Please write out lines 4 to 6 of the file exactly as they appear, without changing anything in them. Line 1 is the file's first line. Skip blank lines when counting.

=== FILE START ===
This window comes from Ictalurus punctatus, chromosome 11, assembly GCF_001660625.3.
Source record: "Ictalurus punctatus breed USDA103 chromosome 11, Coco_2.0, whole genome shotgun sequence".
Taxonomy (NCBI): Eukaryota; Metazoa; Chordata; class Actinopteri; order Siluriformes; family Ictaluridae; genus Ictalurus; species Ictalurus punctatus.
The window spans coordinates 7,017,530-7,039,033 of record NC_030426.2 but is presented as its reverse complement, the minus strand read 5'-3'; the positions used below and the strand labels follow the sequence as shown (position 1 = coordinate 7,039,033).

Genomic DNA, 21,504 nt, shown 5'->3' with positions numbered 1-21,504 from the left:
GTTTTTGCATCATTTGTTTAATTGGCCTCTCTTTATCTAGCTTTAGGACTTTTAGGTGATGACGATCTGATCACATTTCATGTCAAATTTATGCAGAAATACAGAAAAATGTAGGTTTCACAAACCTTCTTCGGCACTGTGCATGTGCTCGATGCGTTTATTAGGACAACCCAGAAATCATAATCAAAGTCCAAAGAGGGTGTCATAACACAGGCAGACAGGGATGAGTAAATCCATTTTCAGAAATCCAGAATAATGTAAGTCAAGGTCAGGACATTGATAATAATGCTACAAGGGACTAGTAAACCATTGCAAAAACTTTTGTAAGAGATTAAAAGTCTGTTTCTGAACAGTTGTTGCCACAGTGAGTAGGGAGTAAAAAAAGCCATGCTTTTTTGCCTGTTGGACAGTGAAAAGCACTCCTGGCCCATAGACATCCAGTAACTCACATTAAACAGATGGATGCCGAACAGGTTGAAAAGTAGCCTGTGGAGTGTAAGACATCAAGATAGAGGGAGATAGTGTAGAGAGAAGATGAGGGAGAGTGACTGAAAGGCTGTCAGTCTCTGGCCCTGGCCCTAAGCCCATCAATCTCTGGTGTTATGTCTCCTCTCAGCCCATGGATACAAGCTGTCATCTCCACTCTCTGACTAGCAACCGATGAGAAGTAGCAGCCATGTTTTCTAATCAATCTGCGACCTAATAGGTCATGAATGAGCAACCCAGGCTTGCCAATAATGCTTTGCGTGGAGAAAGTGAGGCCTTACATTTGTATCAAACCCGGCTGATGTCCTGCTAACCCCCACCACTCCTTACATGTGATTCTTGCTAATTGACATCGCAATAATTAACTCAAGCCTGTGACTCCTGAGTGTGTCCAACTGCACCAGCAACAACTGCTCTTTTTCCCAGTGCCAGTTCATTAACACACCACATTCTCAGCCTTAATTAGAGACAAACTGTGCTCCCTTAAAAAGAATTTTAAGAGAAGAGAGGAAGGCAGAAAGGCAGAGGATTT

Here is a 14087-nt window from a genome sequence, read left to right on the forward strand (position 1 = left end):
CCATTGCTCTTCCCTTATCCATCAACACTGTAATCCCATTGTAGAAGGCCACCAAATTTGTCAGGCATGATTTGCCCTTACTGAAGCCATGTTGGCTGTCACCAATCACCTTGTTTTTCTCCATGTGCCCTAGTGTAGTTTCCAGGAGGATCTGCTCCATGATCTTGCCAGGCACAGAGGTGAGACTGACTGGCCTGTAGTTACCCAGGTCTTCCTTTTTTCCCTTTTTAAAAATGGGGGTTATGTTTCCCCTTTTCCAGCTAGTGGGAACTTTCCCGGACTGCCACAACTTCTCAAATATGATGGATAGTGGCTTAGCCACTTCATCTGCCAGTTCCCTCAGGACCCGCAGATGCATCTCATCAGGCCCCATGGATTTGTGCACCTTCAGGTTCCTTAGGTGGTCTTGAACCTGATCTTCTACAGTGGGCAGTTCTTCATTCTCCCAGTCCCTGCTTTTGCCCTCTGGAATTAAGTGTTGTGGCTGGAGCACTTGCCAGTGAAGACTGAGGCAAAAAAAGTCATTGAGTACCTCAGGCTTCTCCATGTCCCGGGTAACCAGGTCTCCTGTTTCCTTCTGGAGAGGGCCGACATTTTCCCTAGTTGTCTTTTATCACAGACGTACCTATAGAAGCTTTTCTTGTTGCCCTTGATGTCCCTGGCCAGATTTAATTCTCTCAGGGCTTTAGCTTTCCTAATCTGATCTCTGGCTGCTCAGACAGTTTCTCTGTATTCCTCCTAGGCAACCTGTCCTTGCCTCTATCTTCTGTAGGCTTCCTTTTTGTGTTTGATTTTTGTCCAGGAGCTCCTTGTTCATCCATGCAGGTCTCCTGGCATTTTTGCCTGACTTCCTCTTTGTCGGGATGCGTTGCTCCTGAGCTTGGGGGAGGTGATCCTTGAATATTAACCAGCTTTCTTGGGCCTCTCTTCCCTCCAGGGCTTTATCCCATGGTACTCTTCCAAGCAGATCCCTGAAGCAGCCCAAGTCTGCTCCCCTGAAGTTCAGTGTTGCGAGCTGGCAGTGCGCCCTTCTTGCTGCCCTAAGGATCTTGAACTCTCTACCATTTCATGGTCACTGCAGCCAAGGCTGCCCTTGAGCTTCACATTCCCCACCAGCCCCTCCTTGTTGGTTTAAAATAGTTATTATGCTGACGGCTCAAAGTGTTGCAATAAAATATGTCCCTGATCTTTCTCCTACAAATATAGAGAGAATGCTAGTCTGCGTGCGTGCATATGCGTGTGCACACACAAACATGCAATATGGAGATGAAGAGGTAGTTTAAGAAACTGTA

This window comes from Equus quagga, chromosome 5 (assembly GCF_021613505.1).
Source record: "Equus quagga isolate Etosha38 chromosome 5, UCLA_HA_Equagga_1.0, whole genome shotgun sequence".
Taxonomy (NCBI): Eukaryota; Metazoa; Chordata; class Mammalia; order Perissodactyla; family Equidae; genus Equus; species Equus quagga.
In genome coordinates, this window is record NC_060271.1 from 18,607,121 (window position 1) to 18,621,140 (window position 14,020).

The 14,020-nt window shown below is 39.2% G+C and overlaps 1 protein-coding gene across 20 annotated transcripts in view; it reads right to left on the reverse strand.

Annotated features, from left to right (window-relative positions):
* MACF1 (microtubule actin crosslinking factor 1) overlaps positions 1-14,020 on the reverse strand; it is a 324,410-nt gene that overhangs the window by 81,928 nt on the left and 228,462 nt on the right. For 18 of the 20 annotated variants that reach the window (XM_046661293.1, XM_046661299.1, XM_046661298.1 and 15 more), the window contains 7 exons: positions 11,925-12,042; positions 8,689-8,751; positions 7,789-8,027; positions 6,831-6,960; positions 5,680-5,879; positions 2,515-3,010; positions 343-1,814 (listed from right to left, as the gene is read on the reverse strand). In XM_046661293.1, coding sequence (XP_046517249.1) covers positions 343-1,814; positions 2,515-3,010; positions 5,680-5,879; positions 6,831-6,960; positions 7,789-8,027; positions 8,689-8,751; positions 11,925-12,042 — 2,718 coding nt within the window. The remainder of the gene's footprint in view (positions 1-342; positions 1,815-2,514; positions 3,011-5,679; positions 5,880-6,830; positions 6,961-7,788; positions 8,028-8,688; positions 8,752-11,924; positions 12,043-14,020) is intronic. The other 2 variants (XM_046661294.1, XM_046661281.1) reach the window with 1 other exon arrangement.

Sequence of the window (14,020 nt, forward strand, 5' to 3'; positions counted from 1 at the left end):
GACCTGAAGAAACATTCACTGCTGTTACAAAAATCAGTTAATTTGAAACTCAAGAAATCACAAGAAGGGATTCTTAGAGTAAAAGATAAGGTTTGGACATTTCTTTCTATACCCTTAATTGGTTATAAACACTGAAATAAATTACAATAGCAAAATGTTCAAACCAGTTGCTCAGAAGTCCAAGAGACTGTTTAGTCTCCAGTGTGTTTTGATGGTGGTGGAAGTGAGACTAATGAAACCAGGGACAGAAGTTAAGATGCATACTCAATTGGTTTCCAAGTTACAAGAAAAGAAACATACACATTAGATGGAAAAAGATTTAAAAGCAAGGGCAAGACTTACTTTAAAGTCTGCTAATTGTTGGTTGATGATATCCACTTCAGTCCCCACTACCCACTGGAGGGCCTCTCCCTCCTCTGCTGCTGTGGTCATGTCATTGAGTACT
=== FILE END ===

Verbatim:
The window spans coordinates 7,017,530-7,039,033 of record NC_030426.2 but is presented as its reverse complement, the minus strand read 5'-3'; the positions used below and the strand labels follow the sequence as shown (position 1 = coordinate 7,039,033).

Genomic DNA, 21,504 nt, shown 5'->3' with positions numbered 1-21,504 from the left:
GTTTTTGCATCATTTGTTTAATTGGCCTCTCTTTATCTAGCTTTAGGACTTTTAGGTGATGACGATCTGATCACATTTCATGTCAAATTTATGCAGAAATACAGAAAAATGTAGGTTTCACAAACCTTCTTCGGCACTGTGCATGTGCTCGATGCGTTTATTAGGACAACCCAGAAATCATAATCAAAGTCCAAAGAGGGTGTCATAACACAGGCAGACAGGGATGAGTAAATCCATTTTCAGAAATCCAGAATAATGTAAGTCAAGGTCAGGACATTGATAATAATGCTACAAGGGACTAGTAAACCATTGCAAAAACTTTTGTAAGAGATTAAAAGTCTGTTTCTGAACAGTTGTTGCCACAGTGAGTAGGGAGTAAAAAAAGCCATGCTTTTTTGCCTGTTGGACAGTGAAAAGCACTCCTGGCCCATAGACATCCAGTAACTCACATTAAACAGATGGATGCCGAACAGGTTGAAAAGTAGCCTGTGGAGTGTAAGACATCAAGATAGAGGGAGATAGTGTAGAGAGAAGATGAGGGAGAGTGACTGAAAGGCTGTCAGTCTCTGGCCCTGGCCCTAAGCCCATCAATCTCTGGTGTTATGTCTCCTCTCAGCCCATGGATACAAGCTGTCATCTCCACTCTCTGACTAGCAACCGATGAGAAGTAGCAGCCATGTTTTCTAATCAATCTGCGACCTAATAGGTCATGAATGAGCAACCCAGGCTTGCCAATAATGCTTTGCGTGGAGAAAGTGAGGCCTTACATTTGTATCAAACCCGGCTGATGTCCTGCTAACCCCCACCACTCCTTACATGTGATTCTTGCTAATTGACATCGCAATAATTAACTCAAGCCTGTGACTCCTGAGTGTGTCCAACTGCACCAGCAACAACTGCTCTTTTTCCCAGTGCCAGTTCATTAACACACCACATTCTCAGCCTTAATTAGAGACAAACTGTGCTCCCTTAAAAAGAATTTTAAGAGAAGAGAGGAAGGCAGAAAGGCAGAGGATTT